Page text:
Friend's death bespeaks preciousness of life - Catholic Courier
Matthew H. Clark Matthew H. Clark

Friend’s death bespeaks preciousness of life

An old friend and colleague of mine, Father Wayne Funk, died this week. This good priest was pastor of St. John the Evangelist Parish, Frederick, Md., in the Archdiocese of Baltimore. His death came after a long battle with cancer to which he brought a strong and peaceful spirit.

I first met Wayne in September of 1959 when our class arrived at the North American College in Rome to begin our theological studies in preparation for the priesthood. Although Wayne was a classmate, he greeted the rest of us when we arrived in Rome. He had already been there for two years studying philosophy at the Gregorian University.

He and I were reunited at the North American College in 1972 when I became a member of the staff there. Once again Wayne welcomed me, having been appointed to that staff two years earlier.

Both as fellow student and colleague, Wayne was a delightful friend and companion. I remember humor as one of his wonderful qualities. He had an exceptional gift for doing impressions of other people. Whether his humor was expressed verbally, in impressions or in his extravagant gestures, it was never at the expense of the other. It was always affectionate and freeing and very funny.

But humor was not his only very notable quality. I always admired his preaching ability. Wayne’s homilies were always thoughtful, rooted in lively faith and carried a message that helped us to be more thoughtful about our own lives.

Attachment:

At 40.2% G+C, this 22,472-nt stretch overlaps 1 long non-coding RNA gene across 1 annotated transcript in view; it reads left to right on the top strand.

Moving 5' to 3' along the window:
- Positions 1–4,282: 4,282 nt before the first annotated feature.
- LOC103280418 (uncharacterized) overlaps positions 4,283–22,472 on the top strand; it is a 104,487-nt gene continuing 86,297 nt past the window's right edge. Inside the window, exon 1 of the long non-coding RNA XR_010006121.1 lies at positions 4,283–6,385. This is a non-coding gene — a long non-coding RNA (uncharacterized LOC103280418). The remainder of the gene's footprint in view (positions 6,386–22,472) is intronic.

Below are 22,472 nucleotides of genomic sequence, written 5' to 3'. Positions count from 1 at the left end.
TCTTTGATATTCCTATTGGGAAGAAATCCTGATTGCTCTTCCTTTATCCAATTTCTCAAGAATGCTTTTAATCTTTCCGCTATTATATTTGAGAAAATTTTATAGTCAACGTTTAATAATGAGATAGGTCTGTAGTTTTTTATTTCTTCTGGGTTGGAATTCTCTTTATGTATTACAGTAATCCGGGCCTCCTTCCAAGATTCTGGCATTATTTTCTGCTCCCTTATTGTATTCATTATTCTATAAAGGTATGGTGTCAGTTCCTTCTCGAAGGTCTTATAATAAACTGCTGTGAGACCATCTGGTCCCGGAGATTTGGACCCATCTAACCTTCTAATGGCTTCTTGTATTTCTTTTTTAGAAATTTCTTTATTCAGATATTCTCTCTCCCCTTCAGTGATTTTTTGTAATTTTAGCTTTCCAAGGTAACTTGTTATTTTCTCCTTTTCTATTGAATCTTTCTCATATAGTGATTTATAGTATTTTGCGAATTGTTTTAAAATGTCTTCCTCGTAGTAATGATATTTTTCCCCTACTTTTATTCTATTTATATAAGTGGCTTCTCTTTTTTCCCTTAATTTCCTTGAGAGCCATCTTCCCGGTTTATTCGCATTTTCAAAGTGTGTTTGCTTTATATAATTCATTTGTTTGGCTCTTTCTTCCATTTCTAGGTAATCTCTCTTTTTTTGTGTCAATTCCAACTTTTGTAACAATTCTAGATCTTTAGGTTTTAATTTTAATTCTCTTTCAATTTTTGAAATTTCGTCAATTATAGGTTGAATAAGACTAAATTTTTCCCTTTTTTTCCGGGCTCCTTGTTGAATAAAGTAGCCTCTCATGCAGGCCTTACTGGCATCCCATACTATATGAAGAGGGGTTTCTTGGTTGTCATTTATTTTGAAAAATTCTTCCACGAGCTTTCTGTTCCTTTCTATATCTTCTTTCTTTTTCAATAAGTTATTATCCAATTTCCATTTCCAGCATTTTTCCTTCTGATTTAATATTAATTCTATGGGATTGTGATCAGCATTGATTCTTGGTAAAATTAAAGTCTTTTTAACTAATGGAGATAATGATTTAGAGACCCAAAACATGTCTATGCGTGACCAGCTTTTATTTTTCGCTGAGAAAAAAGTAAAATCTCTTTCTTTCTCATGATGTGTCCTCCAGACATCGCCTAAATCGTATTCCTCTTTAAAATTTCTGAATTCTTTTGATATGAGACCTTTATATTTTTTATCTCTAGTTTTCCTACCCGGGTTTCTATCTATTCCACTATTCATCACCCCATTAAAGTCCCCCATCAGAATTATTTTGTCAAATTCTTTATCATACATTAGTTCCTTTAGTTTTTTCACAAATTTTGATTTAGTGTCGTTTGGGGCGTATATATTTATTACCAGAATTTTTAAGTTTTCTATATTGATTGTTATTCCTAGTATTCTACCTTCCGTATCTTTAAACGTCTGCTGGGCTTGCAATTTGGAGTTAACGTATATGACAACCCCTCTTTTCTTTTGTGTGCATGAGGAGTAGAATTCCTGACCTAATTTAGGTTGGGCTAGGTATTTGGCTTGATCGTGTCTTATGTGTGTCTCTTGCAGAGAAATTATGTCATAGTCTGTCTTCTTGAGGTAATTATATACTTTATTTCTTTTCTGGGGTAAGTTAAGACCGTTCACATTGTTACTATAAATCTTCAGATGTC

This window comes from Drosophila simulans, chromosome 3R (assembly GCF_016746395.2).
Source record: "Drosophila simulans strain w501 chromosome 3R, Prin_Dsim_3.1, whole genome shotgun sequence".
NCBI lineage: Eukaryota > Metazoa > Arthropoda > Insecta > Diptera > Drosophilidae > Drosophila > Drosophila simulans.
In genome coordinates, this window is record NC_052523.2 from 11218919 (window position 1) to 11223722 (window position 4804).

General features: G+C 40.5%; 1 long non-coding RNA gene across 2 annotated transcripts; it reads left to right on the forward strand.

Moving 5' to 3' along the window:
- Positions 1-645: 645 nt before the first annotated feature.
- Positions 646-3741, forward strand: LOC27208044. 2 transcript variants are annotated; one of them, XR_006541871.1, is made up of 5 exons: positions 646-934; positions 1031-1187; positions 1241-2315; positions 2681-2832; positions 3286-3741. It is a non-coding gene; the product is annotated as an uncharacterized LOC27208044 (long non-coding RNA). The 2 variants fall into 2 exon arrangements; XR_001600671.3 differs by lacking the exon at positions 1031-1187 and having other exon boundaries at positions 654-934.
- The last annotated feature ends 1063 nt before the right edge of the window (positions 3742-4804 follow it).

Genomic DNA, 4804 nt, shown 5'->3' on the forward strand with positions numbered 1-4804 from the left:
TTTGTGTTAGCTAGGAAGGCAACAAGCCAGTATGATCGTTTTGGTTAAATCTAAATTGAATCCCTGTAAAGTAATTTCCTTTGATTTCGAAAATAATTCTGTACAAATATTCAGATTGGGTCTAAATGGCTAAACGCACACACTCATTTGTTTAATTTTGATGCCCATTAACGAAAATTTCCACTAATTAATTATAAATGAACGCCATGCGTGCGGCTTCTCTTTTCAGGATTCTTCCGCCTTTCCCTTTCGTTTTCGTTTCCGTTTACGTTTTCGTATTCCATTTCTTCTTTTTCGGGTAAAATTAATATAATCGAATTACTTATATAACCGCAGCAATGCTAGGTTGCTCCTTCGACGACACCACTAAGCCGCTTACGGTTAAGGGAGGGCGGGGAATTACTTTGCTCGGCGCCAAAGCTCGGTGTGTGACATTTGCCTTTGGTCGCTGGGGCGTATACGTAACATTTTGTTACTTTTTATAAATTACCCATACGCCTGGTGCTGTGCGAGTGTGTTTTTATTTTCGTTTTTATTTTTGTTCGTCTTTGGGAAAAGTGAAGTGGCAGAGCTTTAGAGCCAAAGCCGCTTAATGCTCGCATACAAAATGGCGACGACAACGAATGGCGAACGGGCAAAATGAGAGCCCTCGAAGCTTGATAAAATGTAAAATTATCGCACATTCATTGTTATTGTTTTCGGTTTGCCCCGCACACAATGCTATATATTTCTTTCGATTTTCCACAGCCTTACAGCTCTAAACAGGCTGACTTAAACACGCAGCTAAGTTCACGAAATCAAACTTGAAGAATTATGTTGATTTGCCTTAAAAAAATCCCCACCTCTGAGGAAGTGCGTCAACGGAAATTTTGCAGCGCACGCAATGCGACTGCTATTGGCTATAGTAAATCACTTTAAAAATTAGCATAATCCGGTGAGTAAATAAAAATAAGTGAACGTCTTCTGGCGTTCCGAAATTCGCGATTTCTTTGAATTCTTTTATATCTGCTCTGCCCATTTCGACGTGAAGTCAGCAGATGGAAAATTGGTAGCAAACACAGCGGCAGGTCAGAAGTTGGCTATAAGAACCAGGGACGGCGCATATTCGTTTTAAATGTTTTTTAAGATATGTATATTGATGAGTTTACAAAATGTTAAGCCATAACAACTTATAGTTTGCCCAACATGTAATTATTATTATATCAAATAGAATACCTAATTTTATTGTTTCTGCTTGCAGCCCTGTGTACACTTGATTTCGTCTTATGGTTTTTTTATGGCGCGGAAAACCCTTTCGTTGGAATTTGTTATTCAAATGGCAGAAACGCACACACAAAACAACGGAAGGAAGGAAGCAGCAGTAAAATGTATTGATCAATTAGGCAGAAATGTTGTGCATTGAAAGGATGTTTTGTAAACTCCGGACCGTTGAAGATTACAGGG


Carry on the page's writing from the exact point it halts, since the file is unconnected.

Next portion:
I always remember his passion for what he thought was the right thing. Whenever he saw something that was not fair or unjust or just not quite the way it should be, he addressed the situation. Even to such instances as these, he brought a kindness toward others so that he could address the situation without damaging others or causing unnecessary hurts.

The last time I saw him was in September of last year at the 45th anniversary of our ordination class. At a dinner in Baltimore in November of the year before the reunion, Wayne told me that he dearly wanted to live long enough to get to the reunion. I am so glad he did. It was clear that he had a wonderful time. No less clear was the fact that we all, as we always had, enjoyed his company.

Wayne’s death evokes many happy memories, and for that I am very grateful. I also am grateful during this holy season to have the witness of his faith as he faced death. I can’t say that he was happy about the prospect. Indeed, he struggled mightily to combat the cancer which finally took him. And, he certainly had a great zest for life.

But, he had a deep and perduring faith in God’s love for him, and a conviction that he was reconciled through the saving love of Christ.

I confess that Wayne’s passing has put me in touch with my own mortality in a way that I have not experienced before. I suppose that is because I have known him for so long and that we are contemporaries.

It has not been a morbid experience in any way. Rather, it has been a freeing kind of experience. It has made me mindful of what a precious gift life really is. It has reminded me that the Christ life into which we have been baptized will never end — even though our time on this earth will come to an end. It has deepened my desire to be more faithful to that gift, and to be more generous in sharing it with others.

I thank dear Wayne for being the human source of these gifts. Even in the process of dying he built people up; helped them to come to greater freedom.

Peace to all.

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